The UK and Ireland have committed to reaching net zero carbon emissions by 2050, with the UK pledging to slash emissions by 78 per cent by 2035 ― but do we have the technology in place to make this ambition a reality? With Ofgem-backed trials already underway across Scotland, the rollout of green hydrogen on the UK’s gas networks is on the horizon. However, more development is needed before it is widely adopted so we must turn to technology currently available to us, such as combined heat and power (CHP), to meet these targets. Here Kelly Cole, General Manager for Electrical Power at energy and transportation expert Finning UK & Ireland, explains why CHP could be the technology to help us on the way to net zero.
According to the UK Government, generating electricity on-site using CHP systems can reach total efficiency above 80 per cent. They can deliver savings of approximately 20 to 40 per cent on energy bills, while reducing primary energy use by up to 30 per cent, compared to modern separate heat and power production technologies. The CHP process involves taking one input, usually natural gas, and turning it into two outputs, electricity and heat. An engine drives an alternator that generates the electricity while producing heat that can then be harvested from the engine jacket water and exhaust gases and reused.
As well as facilitating cheaper power generation, CHP systems can also reduce a site’s sulphur dioxide, carbon dioxide and nitrogen dioxide emissions by at least 20 per cent. Furthermore, when sized based on a facility’s heat base load rather than the electricity base load, adopting CHP systems can also reduce a site’s carbon footprint and costs compared to traditional energy solutions, while improving system resilience and flexibility.
As the energy landscape transitions towards net zero, the role of green hydrogen in the UK’s gas networks is expected to increase — something that will undoubtedly impact gas-powered CHP systems. In fact, the UK’s first live pilot to introduce zero carbon hydrogen into gas networks to heat homes and buildings is fully operational at Keele University in Staffordshire. Up to 20 per cent hydrogen was added to the University’s existing gas network, supplying power to over 100 homes and 30 faculty buildings.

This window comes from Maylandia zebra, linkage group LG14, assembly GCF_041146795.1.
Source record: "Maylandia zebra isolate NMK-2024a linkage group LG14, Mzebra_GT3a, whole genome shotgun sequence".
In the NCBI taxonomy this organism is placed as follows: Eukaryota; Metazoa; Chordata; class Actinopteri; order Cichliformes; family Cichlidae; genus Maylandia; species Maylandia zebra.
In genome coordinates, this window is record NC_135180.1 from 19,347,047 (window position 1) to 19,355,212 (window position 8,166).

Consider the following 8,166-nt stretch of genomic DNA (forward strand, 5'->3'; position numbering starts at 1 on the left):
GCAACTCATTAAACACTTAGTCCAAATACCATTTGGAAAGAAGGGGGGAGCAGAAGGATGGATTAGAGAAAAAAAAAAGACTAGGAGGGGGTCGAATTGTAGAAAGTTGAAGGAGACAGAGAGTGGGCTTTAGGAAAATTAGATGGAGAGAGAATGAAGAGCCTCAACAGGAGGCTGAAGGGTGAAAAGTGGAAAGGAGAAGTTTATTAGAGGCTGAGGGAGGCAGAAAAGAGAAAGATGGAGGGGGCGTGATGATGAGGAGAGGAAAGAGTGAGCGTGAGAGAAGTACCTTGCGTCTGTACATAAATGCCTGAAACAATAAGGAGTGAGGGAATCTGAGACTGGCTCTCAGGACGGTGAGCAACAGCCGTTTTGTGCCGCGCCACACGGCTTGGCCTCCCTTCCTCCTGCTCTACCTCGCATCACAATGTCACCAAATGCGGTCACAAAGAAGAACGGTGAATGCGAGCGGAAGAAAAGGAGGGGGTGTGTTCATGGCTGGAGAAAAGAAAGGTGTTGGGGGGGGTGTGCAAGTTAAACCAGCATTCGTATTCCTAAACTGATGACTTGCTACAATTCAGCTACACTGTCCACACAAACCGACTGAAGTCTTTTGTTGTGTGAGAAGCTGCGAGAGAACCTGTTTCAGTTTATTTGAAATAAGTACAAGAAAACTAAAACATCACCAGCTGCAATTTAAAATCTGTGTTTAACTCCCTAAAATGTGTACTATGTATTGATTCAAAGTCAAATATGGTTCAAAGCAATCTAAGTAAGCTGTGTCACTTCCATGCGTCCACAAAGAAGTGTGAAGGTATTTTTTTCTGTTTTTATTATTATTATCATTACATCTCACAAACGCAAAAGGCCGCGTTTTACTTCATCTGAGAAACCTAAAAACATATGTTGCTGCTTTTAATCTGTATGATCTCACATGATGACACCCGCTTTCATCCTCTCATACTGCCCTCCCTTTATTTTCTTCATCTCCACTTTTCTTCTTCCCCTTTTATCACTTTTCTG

As promising as this might sound from an environmental perspective, introducing change is always a concern for businesses who worry about having to upgrade their systems in line with the evolving energy landscape. Luckily, it is now possible to install CHP systems that run on natural gas but are also capable of operating with up to 25 per cent hydrogen with minor modification. Furthermore, some dedicates products can be configured to operate on up to 100 per cent hydrogen for sites with a dedicated hydrogen infrastructure.
Maintaining your CHP
Once a CHP system is in place, operators can maintain performance and efficiency with regular servicing. For example, if there is inefficient lube then this can cause increased resistance on the generator’s cylinder head, gaskets and seals. Ultimately, this increased resistance leads to increased fuel consumption for a similar heat take-off as a fully efficient system. Simple issues like this reduce efficiency, increase fuel usage and increase the environmental impact.
Regular maintenance ensures CHP systems stay efficient and productive, so it is important to check the reciprocating genset and CHP ancillaries for any irregularities, part wear or resistance. Businesses can partner with an experienced CHP supplier and servicing provider to monitor fluid samples for contaminants, check for any irregularities and monitor the system’s overall condition — all of which help to keep the CHP system operating at peak efficiency for its whole lifespan.
As the energy landscape continues to evolve to meet the UK’s net zero ambitions and increases the adoption of renewable energy sources like green hydrogen, it’s important that businesses respond in time. By installing modern CHP systems, businesses can cut energy costs and increase their energy independence now, while helping the UK to meet its ambitious emissions targets.